This was the level that hooked me into Super Mario World! Up until that point the game had offered up the usual platforming fare: jumping, swimming, quirky blocks, and power-ups, but then this castle comes along and suddenly I get to not only climb all over the screen but flip to the other side too?! It was just too incredible! Instead of jumping over enemies, I could climb behind them. Instead of jumping on their head, I could punch them off! What sorcery was this?! The mechanic wasn’t used much afterward, but I didn’t care, the simple fact that I could do something like that was just too exciting to write-off.
Bowser in the Dark World (Super Mario 64)
Everything about this level was, no is, perfect! This was the one that convinced me that Super Mario 64 was not only good, but special. It starts off by just dropping you into the thick of it. One second you’re looking at Peach’s face transforming into Bowser’s ugly mug, and the next you’re in a new level unlike anything else in the game before it and told to find your way out…if you can! The obstacles are daunting but just challenging enough to keep you cautious, the music drives you forward with purpose while simultaneously inspiring a sense of awe and wonder; There’s a secret star to be found, extra lives for those that dare attempt to retrieve them, and it’s all finished off with our first face to face with a 3D Bowser! I have played this level dozens of times over the years and it has never gotten old. All those incredible feelings from that first encounter still surface after dropping into it and have barely diminished. Is it the best Mario level ever made? Objectively, no. Probably not. But for me it’s the pinnacle. From feel, to design, to challenge, to tone, for me this level is flawless!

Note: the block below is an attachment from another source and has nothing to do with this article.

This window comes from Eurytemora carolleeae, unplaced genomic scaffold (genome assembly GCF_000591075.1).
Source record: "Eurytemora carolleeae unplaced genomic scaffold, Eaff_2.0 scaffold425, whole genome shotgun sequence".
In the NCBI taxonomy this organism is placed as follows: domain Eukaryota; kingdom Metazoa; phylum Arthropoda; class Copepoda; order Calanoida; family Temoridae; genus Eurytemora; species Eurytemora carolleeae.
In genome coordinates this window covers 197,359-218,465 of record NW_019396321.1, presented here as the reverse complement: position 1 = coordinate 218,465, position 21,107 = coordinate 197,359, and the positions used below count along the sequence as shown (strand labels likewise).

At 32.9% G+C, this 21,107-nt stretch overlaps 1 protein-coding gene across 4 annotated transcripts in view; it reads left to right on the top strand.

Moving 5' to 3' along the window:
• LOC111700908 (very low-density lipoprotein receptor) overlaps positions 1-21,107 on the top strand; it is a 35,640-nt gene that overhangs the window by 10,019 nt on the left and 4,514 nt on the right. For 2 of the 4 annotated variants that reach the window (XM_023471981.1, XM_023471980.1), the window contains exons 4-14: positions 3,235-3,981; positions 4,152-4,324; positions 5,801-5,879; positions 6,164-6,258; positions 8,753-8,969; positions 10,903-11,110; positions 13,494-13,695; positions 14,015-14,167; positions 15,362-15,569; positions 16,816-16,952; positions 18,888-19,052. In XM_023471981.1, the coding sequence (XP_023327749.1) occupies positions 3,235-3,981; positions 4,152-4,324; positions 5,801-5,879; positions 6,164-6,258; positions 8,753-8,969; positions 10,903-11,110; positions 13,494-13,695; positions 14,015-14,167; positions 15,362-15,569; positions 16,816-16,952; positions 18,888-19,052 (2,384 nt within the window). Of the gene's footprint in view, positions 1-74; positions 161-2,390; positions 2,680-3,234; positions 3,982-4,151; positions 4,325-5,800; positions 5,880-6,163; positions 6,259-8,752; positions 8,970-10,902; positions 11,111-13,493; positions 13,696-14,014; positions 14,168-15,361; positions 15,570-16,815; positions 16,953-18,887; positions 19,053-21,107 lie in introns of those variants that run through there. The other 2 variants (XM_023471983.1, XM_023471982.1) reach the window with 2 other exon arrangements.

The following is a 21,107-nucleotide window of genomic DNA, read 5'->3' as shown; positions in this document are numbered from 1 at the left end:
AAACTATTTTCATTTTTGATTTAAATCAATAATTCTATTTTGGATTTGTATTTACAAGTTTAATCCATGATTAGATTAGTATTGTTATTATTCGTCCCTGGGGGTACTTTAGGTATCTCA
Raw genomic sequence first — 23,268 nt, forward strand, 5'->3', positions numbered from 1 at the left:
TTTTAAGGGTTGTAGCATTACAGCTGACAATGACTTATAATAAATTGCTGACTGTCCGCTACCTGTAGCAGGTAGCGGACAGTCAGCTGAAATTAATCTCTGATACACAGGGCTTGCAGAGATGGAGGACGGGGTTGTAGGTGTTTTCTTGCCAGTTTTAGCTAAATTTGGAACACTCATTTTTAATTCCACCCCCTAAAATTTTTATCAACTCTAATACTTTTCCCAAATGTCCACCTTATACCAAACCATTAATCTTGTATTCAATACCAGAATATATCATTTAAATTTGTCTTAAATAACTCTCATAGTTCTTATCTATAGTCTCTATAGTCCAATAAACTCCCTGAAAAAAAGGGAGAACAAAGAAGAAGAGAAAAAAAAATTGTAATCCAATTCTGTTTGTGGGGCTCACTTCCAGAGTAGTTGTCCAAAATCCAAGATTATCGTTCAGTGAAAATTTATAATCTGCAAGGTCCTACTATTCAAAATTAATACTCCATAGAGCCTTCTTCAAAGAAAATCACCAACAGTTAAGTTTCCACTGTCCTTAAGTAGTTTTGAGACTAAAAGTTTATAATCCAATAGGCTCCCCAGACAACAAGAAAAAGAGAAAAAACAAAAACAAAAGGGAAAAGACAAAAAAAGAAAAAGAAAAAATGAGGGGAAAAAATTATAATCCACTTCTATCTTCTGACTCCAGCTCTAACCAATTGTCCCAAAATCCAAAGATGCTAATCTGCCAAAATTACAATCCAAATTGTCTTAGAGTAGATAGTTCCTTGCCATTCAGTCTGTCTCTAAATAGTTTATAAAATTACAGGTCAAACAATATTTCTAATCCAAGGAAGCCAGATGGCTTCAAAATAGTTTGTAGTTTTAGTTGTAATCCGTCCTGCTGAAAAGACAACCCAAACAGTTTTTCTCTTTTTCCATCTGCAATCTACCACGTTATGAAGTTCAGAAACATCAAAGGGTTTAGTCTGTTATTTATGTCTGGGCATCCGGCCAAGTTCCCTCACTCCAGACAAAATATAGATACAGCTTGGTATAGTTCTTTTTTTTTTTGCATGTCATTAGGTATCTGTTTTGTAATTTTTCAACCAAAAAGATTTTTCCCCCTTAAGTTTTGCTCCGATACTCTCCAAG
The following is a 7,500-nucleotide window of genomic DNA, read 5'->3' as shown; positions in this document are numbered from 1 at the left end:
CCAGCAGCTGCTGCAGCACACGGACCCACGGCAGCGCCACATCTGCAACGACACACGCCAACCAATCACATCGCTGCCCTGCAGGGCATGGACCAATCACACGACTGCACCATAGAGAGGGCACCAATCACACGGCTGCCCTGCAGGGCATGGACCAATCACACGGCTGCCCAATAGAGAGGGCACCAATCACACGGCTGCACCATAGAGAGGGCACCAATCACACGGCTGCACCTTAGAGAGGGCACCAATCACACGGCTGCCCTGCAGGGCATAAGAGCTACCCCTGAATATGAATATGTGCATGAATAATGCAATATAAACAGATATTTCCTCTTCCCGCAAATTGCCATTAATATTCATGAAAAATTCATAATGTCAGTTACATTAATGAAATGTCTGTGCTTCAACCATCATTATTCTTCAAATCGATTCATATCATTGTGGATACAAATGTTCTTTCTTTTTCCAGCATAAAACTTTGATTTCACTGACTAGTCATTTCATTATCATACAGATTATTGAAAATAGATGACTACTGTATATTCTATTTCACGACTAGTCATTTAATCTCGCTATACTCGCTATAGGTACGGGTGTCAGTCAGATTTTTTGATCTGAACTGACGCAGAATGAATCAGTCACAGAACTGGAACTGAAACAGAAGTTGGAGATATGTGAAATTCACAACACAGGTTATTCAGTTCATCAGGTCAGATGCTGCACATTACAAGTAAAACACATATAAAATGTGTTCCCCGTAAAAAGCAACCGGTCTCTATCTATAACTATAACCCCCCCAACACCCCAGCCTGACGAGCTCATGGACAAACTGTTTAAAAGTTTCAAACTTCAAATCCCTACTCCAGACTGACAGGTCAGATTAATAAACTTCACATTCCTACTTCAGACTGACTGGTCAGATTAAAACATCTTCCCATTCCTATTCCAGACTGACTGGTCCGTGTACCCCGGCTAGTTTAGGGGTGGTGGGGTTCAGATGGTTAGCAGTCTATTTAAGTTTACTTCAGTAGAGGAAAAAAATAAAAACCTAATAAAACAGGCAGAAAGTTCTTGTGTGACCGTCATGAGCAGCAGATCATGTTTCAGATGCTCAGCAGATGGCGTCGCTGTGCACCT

I could list so many more, but stopping there just feels right. The Mario games are just so chock-full of wonderful places that even some of the great ones wound getting forgotten. These were just the ones that left the biggest impression on me. What are yours? Are they all favorites because they were just wonderful to explore, or was it the rush of beating them that enabled them to rise through the ranks into favorites?